University of Virginia Art Museum Opens Figure Study The Fourteenth Street School and the Woman in Public

. August 28, 2011 . 0 Comments

The University of Virginia Art Museum presents Figure Study: The Fourteenth Street School and the Woman in Public on view August 26 – December 23.

Drawing on the University of Virginia Art Museum’s collection and significant loans, Figure Study: The Fourteenth Street School and the Woman in Public exhibits paintings, prints, and drawings by members of the “Fourteenth Street School.” This group of American realists, active between the World Wars, all lived and worked in New York’s Union Square neighborhood and studied or taught at the Art Students League (asl). Together, these artists created a typography of urban dwellers, depicting them in various public and private activities with the casual relish of the voyeur.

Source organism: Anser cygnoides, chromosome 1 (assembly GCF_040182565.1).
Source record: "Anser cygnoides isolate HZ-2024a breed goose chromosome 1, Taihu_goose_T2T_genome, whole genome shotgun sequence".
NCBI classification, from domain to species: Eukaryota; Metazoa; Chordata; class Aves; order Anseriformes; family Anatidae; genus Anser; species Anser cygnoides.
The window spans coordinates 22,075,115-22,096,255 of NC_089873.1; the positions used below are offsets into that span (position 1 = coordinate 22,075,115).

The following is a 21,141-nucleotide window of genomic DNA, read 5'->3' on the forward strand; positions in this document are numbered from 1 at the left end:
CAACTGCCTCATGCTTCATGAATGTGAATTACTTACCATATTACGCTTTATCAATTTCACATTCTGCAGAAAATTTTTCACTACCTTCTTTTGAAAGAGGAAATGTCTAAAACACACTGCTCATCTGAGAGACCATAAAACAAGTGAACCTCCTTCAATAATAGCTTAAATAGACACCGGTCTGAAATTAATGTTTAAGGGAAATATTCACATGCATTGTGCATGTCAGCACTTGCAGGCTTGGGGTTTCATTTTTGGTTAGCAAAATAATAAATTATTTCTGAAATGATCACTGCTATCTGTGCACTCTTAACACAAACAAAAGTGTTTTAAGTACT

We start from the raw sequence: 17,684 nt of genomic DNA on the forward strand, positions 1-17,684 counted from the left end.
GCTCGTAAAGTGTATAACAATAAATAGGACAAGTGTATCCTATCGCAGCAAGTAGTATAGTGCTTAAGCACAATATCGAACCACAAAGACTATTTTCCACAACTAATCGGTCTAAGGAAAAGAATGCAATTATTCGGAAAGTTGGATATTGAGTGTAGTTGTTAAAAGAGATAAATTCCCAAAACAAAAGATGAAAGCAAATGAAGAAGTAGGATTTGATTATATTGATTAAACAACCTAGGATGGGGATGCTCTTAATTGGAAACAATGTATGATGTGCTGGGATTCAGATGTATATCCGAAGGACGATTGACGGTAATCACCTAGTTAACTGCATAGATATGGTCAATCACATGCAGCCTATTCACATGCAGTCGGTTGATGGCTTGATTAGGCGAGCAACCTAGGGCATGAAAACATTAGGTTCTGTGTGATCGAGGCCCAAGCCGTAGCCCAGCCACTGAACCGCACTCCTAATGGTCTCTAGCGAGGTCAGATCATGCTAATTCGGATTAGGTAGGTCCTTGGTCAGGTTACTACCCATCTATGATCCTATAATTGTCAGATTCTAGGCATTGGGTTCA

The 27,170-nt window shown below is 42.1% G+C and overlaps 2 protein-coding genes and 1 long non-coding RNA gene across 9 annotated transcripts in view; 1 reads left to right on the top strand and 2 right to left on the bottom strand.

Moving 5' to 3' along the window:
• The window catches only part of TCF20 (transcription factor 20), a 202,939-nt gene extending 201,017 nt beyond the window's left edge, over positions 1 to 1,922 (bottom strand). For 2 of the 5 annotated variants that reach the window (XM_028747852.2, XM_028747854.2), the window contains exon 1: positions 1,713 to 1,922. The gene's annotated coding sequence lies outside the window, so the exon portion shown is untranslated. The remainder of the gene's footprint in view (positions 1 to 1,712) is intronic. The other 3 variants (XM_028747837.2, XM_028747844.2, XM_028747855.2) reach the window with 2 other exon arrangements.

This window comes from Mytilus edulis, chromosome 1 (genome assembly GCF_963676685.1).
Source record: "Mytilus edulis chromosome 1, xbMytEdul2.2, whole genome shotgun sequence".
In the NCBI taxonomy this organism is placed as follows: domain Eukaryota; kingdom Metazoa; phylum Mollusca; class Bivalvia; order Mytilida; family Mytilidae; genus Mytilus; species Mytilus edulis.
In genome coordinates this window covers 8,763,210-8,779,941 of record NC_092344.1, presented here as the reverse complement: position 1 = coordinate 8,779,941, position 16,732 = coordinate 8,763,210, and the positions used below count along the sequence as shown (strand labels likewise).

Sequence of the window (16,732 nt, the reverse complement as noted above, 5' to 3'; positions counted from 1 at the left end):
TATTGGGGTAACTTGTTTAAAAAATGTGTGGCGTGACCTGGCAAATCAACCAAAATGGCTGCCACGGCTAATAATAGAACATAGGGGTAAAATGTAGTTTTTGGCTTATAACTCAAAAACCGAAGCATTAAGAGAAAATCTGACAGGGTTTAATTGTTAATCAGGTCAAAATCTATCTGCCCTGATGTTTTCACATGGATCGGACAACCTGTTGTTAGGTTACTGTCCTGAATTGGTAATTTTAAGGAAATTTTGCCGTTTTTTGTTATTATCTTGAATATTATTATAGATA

Through these urban types, Kenneth Hayes Miller, Isabel Bishop, Guy Pène du Bois, Reginald Marsh, Raphael Soyer, and Moses Soyer catalogued the changes in social and sexual politics that took place in the first half of the twentieth century. The painters of the Fourteenth Street School situated their modernity in this fluctuating social landscape, even though their painterly ideal was grounded in the art of the sixteenth century. Members of the group modeled contemporary womanhood on the physical types of Titian, Raphael, and Rubens—their interest buttressed by the ASL’s emphasis on life drawing courses for both male and female students. Yet, unlike the abstract painters who were also beginning to inhabit the neighborhood, these painters depicted rapid social change through the enduring subject of the human form, especially the emergence of women in the business and artistic arenas of modern life.

The exhibition is made possible through the generous support of Albemarle Magazine, Arts$, B. Herbert Lee ’48 Endowed Fund, The Hook, and Ivy Publications LLC’s Charlottesville Welcome Book.

Image: Kenneth Hayes Miller. American, 1876-1952 City Street, 1939 Oil on canvas, 54 3⁄4 x 72 in, 139.07 x 182.88 cm Museum Purchase, 1978.4 © Estate of Kenneth Hayes Miller

Category: Fine Art

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